Culinary Adventures in Mexico (Tel.: (415) 25807, fax: (4117) 8228, e-mail: combines hands-on cooking classes with the best of San Miguel de Allende, a colonial gem which Conde Nast Traveler lists as one of the top 20 worldwide travel desinations. In fact, organizer Kristen Rudolph, who owns two restaurants in San Miguel and taught cooking at the University of Massachusetts, says the classes are only one component of a truly varied one-week package that includes visits to local artisans’ workshops, shopping sprees, private jewelry showings, spa treatments, trips to Guanajuato and the abandoned mining town of Pozos, and "even a chance to check out local real estate opportunities."

Rudolph sets up her groups of six to 10 students in one of San Miguel’s restored colonial mansions--staffed with maid, gardener and cook--so "we have the kitchen and the whole house to ourselves," she says. Within this luxurious setting, guest chefs guide participants in the preparation of moles, pipians and other classic dishes; one class helps budding cocineros sort out the amazing variety of Mexican chiles.

Near Tlaxcala, Mexican Home Cooking (Tel./fax: (246) 80978, e-mail: is comparatively low-key, but the experience it provides guests is quintessentially Mexican. Set in a hacienda-style home at the foot of magnificent Malinche, the recently established program is the brainchild of American Jon Jarvis and his wife Estela Salas Silva. Estela spent many hours of her formative years alongside her grandmother, Doña Eulogia Silva Castillo, in their Puebla kitchen. Thus, preparing salsas and using chiles became as natural to her as breathing, and running the kitchen of the San Francisco restaurant El Rebozo was a natural career move. On returning to Mexico, she and Jarvis initiated Mexican Home Cooking, and it’s been a hit with Bay-area vacationers, who appreciate the homey experience.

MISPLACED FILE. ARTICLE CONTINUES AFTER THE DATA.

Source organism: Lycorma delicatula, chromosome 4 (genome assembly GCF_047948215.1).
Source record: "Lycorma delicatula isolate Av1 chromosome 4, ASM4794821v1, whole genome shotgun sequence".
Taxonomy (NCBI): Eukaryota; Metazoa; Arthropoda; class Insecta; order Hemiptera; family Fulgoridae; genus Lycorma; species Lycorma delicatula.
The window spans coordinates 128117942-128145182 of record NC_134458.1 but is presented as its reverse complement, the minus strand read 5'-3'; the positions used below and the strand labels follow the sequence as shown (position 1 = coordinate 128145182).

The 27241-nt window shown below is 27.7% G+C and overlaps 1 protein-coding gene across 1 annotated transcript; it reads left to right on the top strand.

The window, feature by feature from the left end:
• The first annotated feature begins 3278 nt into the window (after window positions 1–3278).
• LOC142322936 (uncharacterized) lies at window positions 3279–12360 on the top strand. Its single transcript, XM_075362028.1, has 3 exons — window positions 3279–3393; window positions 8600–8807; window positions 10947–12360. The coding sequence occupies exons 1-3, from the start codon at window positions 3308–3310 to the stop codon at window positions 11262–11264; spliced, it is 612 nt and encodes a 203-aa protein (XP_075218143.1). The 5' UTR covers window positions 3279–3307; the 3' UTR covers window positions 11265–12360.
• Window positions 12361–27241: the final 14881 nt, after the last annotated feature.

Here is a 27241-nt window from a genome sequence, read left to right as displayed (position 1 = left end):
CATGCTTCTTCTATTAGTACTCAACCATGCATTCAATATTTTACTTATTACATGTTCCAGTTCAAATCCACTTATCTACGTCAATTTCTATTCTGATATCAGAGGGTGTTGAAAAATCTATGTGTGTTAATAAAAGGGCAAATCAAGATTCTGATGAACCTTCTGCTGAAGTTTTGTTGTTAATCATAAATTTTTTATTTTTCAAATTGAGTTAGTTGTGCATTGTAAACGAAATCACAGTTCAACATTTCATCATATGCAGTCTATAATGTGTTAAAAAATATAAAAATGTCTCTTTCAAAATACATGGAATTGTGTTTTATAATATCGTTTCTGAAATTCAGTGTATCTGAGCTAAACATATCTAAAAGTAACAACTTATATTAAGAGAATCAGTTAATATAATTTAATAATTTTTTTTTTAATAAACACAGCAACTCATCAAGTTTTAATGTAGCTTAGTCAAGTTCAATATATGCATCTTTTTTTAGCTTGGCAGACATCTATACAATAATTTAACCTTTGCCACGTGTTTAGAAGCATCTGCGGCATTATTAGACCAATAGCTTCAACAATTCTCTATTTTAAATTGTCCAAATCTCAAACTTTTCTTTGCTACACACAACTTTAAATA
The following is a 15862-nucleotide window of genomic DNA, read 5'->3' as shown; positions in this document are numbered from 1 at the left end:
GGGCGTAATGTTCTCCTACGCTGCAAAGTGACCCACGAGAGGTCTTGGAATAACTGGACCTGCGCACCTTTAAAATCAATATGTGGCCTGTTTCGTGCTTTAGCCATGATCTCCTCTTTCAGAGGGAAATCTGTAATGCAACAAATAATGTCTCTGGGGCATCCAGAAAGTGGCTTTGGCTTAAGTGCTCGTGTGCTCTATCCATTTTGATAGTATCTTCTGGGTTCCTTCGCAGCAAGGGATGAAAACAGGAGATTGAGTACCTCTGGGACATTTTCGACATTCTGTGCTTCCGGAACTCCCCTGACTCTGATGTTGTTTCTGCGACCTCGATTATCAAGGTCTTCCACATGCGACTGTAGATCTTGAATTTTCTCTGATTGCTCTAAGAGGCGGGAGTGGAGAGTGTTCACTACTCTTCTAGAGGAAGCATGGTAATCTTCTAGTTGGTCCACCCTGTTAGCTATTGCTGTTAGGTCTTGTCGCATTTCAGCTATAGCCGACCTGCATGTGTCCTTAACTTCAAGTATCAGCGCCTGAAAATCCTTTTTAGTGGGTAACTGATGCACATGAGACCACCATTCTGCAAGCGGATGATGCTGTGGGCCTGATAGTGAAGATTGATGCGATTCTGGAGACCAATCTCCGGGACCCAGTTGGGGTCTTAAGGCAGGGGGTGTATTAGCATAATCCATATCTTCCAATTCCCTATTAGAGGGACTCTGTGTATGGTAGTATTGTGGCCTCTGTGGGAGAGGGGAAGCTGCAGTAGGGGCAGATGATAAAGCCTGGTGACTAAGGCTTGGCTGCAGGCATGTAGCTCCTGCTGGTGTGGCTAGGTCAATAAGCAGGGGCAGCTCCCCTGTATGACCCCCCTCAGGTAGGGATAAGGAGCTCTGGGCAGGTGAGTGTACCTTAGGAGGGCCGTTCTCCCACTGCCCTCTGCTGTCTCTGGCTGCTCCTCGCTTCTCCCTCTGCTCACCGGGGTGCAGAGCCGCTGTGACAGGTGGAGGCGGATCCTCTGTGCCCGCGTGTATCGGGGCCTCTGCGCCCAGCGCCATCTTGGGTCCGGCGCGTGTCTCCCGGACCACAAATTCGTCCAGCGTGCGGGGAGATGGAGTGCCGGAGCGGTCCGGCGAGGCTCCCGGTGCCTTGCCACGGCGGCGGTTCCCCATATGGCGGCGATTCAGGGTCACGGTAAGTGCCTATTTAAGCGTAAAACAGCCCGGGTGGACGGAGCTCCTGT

"We offer a little tranquility here and complement it with the flavor of Mexican food," says Estela’s brother Rogelio, who assists Estela in the spacious tiled kitchen of their home, located near the tiny village of Santiago Tlacochcalco, a few miles from colonial Tlaxcala. Students in the program spend two to 2½ hours each morning observing techniques, learning about ingredients such as nopal cactus and chiles mecos, and participating in the preparation of regional favorites like mole poblano and chiles en nogada. In one session, Estela may show how to make a squash-blossom mushroom soup, an adobo sauce for pork, and a salsa verde for chicken, including a demonstration of a metate--"the pre-Hispanic blender"--which has been used by successive generations of Estela’s family for nearly a century. And though her grandmother was accustomed to lengthy sessions in the kitchen, Estela acknowledges that busy city-dwellers can’t spare three or four hours to prepare dinner, and endeavors to include shortcuts in her demonstrations.

Afternoons, participants are free to roam the abundant attractions of the area--including the painted frescoes at nearby Cacaxtla--visit a local pulquería or just relax in the peaceful surroundings.

"What we try to do is begin with the basic elements--chilies, tomatoes, onions, garlic and herbs like cilantro and epazote--so later (students) can play with the flavors," says Rogelio. Indeed, one of the chief attractions of a cooking vacation is that you can take a part of Mexico back home with you and share it with your friends. Says Rogelio, "Our ancestors lived with such gusto, they savored life so much, and what they ate reflected that. We want to rescue this lust for life, trying to show people at least a little bit when they come to learn cooking how great it is to be alive."

Published or Updated on: November 1, 1998 by Daniel C. Schechter © 1998